When Subaru announced the latest WRX sedan, it was made perfectly clear that it would arrive without the high-performance STI variant metaphorically in tow. After attempting to push performance versions of the Impreza sedan into becoming their own thing for years, the 2022 model year saw the WRX jumping onto the Subaru Global Platform. This resulted in a more mainstream vehicle we assumed would need additional time in the relevant skunkworks garage before it could reemerge as the aggressive, rally-inspired, no-nonsense WRX STI.
But Subaru is now saying that there won’t be an STI for this generation. According to the manufacturer, “future sports and performance cars should evolve to meet the needs of the changing marketplace and the regulations and requirements for greenhouse gasses (GHG), zero emissions vehicles (ZEV), and Corporate Average Fuel Economy (CAFE).”
This 2022 model year marks the introduction of a fifth-generation WRX – that all-wheel-drive hooligan that some of us first discovered on the screens of a PlayStation. The car has gone through several permutations over the years, including some ill-advised styling choices, but has never left the psyche of most gearheads as one of the preferred turbocharged tools for sliding around a dirt-covered back road.
For 2022, the WRX adds a new top-of-the-line GT trim, featuring electronically controlled dampers that can tailor the dynamic performance to the driver’s preferences. But – hang on a minute; according to the bumf, that trim is only available with a CVT!
Subaru hasn’t sold the WRX as a wagon since 2015. While fans have been clamoring for its return ever since, the automaker’s willingness to play along hasn’t gotten much further than its Viziv concept vehicles.
But that doesn’t mean other markets have to do without. The manufacturer is currently prepping the 2022 WRX Sportwagon for the Australian market. Though it’s difficult to be broken up about it being trapped in the land down under, considering it’s going to be offered exclusively with a continuously variable transmission (CVT).
While a slew of vehicles has swum in its wake, nothing has been able to replace the Subaru WRX as the world’s favorite road-going rally car. Despite owing its own existence to the original Audi Quattro, the souped-up Impreza become synonymous with vehicular hooliganism and (for some reason) vaping.
Delivered onto the United States as part of the 2002 model year, the WRX has been maturing as slowly as its hardcore fan base of two decades. This remains apparent as the company has opted to give the car a new platform, new engine, and an updated appearance while adhering closely to the fundamentals. That means customers should be getting more of what they wanted out of the car — at least in the relative sense.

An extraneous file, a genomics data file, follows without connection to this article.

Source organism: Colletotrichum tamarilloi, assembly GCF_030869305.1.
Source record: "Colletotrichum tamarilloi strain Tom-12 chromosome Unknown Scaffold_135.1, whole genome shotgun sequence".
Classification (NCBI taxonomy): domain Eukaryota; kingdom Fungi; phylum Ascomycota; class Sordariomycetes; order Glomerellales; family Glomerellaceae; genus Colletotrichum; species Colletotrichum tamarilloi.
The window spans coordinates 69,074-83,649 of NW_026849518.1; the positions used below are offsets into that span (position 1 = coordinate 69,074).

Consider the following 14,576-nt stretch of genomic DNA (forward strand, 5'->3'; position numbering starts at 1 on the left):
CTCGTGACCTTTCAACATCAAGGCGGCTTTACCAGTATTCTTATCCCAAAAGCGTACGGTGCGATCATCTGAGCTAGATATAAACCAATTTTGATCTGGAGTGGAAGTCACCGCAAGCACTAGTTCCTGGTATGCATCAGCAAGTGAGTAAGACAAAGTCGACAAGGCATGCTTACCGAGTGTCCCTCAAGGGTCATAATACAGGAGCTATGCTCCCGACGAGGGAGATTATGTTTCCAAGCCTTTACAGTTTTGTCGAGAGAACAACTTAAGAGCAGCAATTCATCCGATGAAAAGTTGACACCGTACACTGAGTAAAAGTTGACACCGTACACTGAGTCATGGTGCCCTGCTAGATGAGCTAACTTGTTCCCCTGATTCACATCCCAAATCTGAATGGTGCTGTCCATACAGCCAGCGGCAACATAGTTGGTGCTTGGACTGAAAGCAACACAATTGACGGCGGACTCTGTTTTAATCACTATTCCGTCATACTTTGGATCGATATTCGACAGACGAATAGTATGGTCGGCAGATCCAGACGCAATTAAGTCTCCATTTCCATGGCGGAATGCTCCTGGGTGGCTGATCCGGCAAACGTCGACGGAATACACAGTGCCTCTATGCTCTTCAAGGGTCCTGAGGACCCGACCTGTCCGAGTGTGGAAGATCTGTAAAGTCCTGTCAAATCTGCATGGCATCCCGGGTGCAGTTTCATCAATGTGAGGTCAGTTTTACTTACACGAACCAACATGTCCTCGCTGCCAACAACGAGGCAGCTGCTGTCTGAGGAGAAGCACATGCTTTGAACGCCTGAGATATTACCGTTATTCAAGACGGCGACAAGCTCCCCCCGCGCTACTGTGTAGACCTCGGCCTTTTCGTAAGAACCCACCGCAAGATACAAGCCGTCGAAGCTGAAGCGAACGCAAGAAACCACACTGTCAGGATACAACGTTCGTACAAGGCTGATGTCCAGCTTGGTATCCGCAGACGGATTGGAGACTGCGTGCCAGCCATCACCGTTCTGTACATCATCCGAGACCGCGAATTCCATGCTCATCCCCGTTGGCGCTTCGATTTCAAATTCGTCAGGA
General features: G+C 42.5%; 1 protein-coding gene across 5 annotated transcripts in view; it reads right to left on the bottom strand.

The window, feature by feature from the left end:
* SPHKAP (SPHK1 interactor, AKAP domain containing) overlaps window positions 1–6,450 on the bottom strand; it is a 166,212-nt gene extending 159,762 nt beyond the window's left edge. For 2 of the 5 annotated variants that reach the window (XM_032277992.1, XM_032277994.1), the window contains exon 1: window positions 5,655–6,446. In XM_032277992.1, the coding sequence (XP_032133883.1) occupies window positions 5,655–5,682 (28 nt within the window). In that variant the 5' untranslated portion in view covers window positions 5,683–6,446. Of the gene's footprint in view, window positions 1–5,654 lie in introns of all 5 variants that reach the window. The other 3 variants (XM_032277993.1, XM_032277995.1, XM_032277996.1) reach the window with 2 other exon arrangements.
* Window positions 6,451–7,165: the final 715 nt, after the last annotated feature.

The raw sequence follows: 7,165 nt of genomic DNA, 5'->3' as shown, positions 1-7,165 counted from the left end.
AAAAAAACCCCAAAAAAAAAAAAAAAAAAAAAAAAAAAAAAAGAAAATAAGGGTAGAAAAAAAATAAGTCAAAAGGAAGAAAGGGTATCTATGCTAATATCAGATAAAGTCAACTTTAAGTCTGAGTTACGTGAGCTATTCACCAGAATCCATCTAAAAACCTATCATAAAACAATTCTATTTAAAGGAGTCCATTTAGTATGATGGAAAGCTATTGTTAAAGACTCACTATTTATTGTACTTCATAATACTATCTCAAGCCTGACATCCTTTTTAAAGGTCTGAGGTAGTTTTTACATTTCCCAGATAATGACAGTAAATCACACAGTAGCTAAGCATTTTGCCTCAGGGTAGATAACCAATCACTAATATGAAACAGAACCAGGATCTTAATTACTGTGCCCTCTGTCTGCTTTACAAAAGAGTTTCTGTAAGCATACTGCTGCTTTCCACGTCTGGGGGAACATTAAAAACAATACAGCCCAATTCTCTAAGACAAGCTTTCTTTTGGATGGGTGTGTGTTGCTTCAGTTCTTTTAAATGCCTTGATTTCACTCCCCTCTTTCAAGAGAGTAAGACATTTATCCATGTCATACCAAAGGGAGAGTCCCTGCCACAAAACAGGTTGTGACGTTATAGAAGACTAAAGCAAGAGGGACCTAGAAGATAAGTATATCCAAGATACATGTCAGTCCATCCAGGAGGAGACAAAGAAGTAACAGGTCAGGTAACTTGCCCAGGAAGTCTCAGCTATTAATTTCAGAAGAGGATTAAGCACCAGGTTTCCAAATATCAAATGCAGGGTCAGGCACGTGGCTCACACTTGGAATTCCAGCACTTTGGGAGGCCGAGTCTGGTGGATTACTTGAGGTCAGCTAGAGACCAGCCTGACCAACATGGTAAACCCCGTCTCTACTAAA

Subaru plans on delivering the goods in 2021 when it debuts the next incarnation of its flagship performance model. Rather than incrementally improving the WRX line as it has in the past, Subie looks to be kicking down the stable doors to drag as many horses as possible back to the factory for canning beneath the WRX STI’s hood.
A recent report from Forbes claims Subaru’s engineering team has targeted a minimum of 400 horsepower and 361 lb-ft of torque for the next STI. While the outlet initially referenced the motor as entirely new, it later clarified that it was technically the same 2.4-liter FA24 that currently powers the brand’s Ascent crossover — and was already assumed be adapted for use on the next WRX among those paying close attention. However, it’ll have to undergo quite a bit of work to deliver the figures being claimed.
The unappetizingly named Subaru Levorg (a portmanteau of Legacy Revolution Touring) has always been a model we wanted to grace our shores. With used WRX wagons getting harder to find than the Lost City of Atlantis, we could certainly use it in North America. Yet we’ll have to continue going without, as Japan still doesn’t seem interested in exporting the model here.
While unfortunate, Levorg can still serve a purpose. Subaru debuted the prototype at the Tokyo Motor Show this week, proving the automaker wasn’t joking about the styling it previewed via its latest concepts — especially the Viziv Tourer Wagon. Levorg is also giving us a taste of the next-generation WRX, as the two are closely related.
Lancer Evolution vs WRX STi had been as classic a rivalry as Mustang vs Camaro. But, with the departure of the Evo in 2016, there has been a hole in the marketplace and in the hearts of enthusiasts. Reports coming out of Autocar point to a revival of the famed rivalry, with an theoretical Evo XI getting some help from Renault.
While the Evolution name has been rumored to be revived in the form of some sort of SUV or electric vehicle — or both — the Lancer Evolution may yet return in proper super-sedan form. While details are spotty, it is speculated that the engine would come from the next-generation Renault Mégane RS. The current Mégane RS is the front-wheel drive Nürburgring production vehicle record holder, sporting a 296 horsepower and 295 ft-lbs 1.8-liter, 4-cylinder engine. With the next-generation engine anticipated to displace 2.0-liters, it may utilize a bit of electric boosting from a 48V mild-hybrid system to close in on the 341 hp coming from Subaru’s WRX STi S209.